Australia’s Productivity Growth Drops to Lowest Level in 60 Years

By Alfred Bui
Alfred Bui
Alfred Bui
Alfred Bui is an Australian reporter based in Melbourne and focuses on local and business news. He is a former small business owner and has two master’s degrees in business and business law. Contact him at alfred.bui@epochtimes.com.au.
August 3, 2022 Updated: August 3, 2022

A new study has found that Australia’s productivity growth has declined markedly in the past two decades and is currently at the lowest level in 60 years.

According to the Productivity Commission’s (PC) latest interim report, Australia’s labour productivity growth fell from around 2.3 percent in 1990-2000 to about 1.2 percent in 2010-2020, which was well below the 60-year average of 1.7 percent.

Although similar situations were also witnessed in other developed countries, Australia’s labour productivity ranking fell ten places from sixth in the OECD to sixteenth between 1970 and 2020.

The PC said while Australia’s productivity had dropped to its lowest rate since the mid-20th century, it was possible to improve the performance of the country’s workforce.

However, the commission noted that increasing productivity means Australia had to deal with global issues such as decarbonising the economy, geopolitical tensions, and supply chain disruptions. Additionally, the country was facing challenges brought by its rising services sector.

The report said Australia had a large and growing services industry where it had been hard to boost productivity in the past, especially when compared to the rapid gains in the agriculture, manufacturing and mining sectors.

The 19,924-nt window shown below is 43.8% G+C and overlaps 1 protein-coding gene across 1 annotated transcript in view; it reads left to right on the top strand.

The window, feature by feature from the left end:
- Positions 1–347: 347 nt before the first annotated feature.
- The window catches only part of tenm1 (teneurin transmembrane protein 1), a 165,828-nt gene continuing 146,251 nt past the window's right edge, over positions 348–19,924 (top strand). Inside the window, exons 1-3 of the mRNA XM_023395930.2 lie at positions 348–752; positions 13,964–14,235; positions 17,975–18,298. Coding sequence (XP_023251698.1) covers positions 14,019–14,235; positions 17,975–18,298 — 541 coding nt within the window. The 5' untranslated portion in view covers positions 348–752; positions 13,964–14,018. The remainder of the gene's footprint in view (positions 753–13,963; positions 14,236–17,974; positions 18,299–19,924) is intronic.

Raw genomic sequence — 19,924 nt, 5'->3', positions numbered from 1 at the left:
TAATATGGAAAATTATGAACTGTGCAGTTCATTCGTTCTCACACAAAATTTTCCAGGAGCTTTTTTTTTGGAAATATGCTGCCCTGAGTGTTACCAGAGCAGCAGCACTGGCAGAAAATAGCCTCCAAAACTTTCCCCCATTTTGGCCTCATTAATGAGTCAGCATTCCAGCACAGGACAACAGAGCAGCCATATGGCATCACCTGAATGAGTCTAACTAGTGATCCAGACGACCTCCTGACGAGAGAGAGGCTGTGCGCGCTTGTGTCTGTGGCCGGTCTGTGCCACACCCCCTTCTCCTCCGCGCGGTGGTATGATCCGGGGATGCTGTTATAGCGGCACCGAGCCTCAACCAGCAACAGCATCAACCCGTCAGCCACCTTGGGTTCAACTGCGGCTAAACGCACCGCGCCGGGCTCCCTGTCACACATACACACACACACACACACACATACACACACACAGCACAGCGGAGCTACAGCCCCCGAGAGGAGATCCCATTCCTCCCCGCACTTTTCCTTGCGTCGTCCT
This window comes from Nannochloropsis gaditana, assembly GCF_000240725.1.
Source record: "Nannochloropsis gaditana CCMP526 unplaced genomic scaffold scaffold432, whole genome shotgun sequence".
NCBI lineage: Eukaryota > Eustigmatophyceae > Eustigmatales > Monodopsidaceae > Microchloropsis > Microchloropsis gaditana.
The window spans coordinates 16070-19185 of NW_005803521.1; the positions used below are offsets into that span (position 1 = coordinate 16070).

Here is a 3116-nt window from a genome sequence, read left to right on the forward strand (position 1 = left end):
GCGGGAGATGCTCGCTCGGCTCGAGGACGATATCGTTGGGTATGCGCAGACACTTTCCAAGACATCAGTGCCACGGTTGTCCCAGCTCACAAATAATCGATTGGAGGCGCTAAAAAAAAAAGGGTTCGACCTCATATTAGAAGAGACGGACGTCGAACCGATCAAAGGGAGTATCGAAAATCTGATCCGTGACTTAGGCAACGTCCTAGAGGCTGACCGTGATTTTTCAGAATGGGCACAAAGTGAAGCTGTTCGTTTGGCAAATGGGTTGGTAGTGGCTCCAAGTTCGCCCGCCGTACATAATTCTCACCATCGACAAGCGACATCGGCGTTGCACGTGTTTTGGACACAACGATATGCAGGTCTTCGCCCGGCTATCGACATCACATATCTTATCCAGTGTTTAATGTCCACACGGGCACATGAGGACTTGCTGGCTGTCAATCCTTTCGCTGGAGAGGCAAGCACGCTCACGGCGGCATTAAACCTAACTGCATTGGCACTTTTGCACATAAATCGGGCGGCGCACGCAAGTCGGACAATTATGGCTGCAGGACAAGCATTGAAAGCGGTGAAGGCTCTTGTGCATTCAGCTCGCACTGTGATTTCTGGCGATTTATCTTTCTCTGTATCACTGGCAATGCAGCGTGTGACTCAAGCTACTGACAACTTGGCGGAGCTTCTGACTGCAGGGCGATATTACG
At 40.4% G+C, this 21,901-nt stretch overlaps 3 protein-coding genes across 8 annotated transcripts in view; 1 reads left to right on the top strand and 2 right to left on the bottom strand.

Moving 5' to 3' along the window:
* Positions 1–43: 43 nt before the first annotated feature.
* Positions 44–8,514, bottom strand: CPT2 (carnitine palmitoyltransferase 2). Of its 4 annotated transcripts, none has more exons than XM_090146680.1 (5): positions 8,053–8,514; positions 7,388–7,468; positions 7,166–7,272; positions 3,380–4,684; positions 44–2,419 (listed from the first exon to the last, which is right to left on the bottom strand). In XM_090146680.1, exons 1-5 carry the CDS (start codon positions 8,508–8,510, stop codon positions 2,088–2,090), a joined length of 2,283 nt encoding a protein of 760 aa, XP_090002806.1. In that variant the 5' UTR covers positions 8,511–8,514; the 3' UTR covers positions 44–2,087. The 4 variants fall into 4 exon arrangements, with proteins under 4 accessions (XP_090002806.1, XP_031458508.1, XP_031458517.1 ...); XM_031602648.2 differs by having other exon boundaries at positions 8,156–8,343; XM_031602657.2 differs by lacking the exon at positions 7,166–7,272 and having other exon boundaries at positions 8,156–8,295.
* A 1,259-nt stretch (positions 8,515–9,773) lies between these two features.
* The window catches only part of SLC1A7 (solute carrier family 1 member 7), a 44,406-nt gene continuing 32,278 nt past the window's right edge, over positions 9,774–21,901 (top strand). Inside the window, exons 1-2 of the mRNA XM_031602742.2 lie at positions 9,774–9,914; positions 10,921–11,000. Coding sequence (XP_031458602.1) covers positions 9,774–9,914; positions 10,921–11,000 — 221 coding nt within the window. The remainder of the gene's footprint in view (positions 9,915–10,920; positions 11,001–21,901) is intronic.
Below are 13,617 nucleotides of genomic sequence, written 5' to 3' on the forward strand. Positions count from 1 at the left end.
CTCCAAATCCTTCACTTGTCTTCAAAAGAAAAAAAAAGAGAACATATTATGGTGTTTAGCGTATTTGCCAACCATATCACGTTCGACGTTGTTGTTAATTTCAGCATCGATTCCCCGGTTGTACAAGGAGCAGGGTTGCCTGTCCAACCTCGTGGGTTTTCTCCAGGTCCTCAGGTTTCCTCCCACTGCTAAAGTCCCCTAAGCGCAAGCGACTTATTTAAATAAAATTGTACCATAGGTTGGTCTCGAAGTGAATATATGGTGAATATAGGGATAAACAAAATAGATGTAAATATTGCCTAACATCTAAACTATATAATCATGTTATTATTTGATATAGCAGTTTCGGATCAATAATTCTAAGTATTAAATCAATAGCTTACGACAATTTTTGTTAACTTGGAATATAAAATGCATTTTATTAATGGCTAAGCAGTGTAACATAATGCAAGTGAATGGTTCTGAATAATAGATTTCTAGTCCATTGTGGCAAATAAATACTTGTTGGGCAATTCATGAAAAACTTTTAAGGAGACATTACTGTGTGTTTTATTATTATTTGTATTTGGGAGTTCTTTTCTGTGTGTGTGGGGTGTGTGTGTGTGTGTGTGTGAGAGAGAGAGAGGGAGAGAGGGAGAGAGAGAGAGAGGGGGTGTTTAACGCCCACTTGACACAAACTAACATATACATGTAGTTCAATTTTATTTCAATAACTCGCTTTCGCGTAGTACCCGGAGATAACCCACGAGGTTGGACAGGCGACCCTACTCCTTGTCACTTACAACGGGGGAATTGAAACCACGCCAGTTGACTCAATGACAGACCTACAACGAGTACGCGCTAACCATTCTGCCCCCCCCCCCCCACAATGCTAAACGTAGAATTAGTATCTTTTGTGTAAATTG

“In 2022, 90 percent of Australian workers are employed in the services sector,” Productivity Commission chair Michael Brennan said in a statement.

“This has a significant impact on how we think about productivity.”

Government Subsidised Industries Have Trouble Improving Performance

The report mentioned that several industries that account for a large proportion of the services sector, including healthcare, aged care, disability support and education, relied significantly on government funding and regulation.

This resulted in a lack of competition and contestability, which, in turn, could limit performance and innovation in the above areas.

Epoch Times Photo
Staff are seen inside the Melbourne Exhibition Centre COVID-19 Vaccination Centre in Melbourne, Australia, on May 28, 2021. (Darrian Traynor/Getty Images)

“We have to look for new opportunities to drive productivity growth, including reviewing our policy levers and the industries where we concentrate our efforts,” Brennan said.

Regarding improving productivity growth, the PC emphasised the importance of the overarching principle of productivity: workers should strike to work smarter, not harder or longer.

It also listed a number of critical factors that could lift Australia’s productivity in the future, including innovation, data, digital technology and cyber security, a productivity-friendly business environment, and a skilled and educated workforce.

“These enablers are relevant to our current context – the rising services sector, the challenge of decarbonisation and continued openness to the best the world can offer,” Brennan said.

“Productivity growth is essential to address the nation’s economic challenges, including the rising cost of living pressures, but it is not guaranteed.”

Alfred Bui
Alfred Bui is an Australian reporter based in Melbourne and focuses on local and business news. He is a former small business owner and has two master’s degrees in business and business law. Contact him at alfred.bui@epochtimes.com.au.